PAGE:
A Grace Disguised is, in a word, stunning. Based in his own experience of profound loss—his mother, wife, and daughter were all killed by a drunk driver—Sittser explores loss of a gut-wrenching level. When I began reading, I told my wife that with each page, I was on the verge of tears. The book opens like this: “Catastrophic loss wreaks destruction like a massive flood. It is unrelenting, unforgiving, and uncontrollable, brutally erosive to body, mind, and spirit.”  The author never shied away from the many ways in which this loss affected him. 

Though every page carried its own value, his chapter on forgiveness is phenomenal. My master’s thesis dealt with forgiveness and oh that I had this book then. From here on out, when anyone is looking for readings about forgiveness, this will be the book I recommend. Sittser’s understanding of forgiveness, crafted not in an ivory tower, but in the fires of loss. 

A Grace Disguised is one of the most beautiful, painful, and engaging books I have ever read. I read a lot of books and this is a book that will get my highest endorsement.  If you are someone who has experienced tragedy, loss, or suffering, I cannot recommend another book as strongly as I recommend A Grace Disguised.

09 May 2015

Celebrating Mother's Day on Good Intentions Road

I told a good friend of mine tonight that tomorrow, I just might win the award for worst son of the year. Tomorrow is Mother's Day and I forgot to send my mom a card. My mom loves cards. I thought of it on Thursday and Friday and again today, but alas, I dropped the ball. Mom, you probably know by now that you won't be getting a card by tomorrow.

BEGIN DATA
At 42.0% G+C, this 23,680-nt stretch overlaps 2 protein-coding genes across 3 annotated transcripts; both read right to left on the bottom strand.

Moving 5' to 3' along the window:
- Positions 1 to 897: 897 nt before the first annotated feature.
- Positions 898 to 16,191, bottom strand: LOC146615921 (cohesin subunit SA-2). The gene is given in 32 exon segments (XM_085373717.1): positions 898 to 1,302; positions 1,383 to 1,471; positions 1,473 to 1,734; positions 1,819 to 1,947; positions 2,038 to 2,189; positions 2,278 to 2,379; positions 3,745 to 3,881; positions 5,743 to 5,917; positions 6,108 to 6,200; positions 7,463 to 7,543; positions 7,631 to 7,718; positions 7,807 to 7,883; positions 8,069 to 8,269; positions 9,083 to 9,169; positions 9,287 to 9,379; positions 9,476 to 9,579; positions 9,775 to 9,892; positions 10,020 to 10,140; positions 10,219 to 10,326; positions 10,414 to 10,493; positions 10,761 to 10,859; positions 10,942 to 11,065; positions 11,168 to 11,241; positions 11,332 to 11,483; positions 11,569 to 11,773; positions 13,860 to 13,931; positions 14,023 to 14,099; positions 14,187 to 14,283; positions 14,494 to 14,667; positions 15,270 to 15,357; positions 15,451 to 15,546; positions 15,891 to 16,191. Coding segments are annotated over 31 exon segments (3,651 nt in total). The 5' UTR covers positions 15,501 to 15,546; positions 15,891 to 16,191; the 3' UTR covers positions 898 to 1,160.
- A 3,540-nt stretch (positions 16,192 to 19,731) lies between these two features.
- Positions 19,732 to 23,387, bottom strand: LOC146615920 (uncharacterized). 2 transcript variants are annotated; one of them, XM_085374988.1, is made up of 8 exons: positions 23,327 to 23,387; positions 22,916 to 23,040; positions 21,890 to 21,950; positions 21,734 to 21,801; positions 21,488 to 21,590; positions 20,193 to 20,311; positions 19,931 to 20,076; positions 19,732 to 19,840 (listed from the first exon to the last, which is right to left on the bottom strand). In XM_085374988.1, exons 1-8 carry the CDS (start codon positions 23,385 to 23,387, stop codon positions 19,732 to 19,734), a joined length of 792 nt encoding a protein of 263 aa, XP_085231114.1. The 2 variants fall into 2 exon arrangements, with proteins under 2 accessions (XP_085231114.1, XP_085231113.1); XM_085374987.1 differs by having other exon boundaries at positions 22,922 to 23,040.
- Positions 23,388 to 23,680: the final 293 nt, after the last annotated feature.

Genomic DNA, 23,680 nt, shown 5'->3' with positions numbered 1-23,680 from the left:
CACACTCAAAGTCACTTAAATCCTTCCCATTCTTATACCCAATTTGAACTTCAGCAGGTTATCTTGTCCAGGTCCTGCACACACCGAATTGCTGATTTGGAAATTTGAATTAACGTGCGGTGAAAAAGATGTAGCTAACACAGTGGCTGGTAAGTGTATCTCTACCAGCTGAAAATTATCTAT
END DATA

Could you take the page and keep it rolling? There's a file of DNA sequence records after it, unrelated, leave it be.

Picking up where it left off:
What is worse is that tonight was the dance recital for my kids and I didn't invite her. It wasn't that I didn't want her here; quite the opposite, I love it when she is here and so do Heather and the kids.  We cherish her presence. Much like the card, I suspect I always thought I would have time or maybe that Heather would take care of it. 

Mom, I am sorry I didn't send you a card and I am even more sorry that I forgot to invite you to the recital. For future reference, you are always welcome to come to it. I love having you here.

But here's what I want to say, I love my mom deeply. She has always been one of the most important people in my life. From my earliest years, she was my best friend. Even now, I love to talk to her--it is one of my highlights--even though it seems it is never often enough. She showed me what it is to love fiercely. She showed me what it is to have compassion on people regardless of the hand they were dealt. She showed me what it is to put others first, to live with other-centeredness.

In many respects mom, I want to be like you when I grow up--to be someone who puts others first, who loves without condition, and who shaped me into the man I am.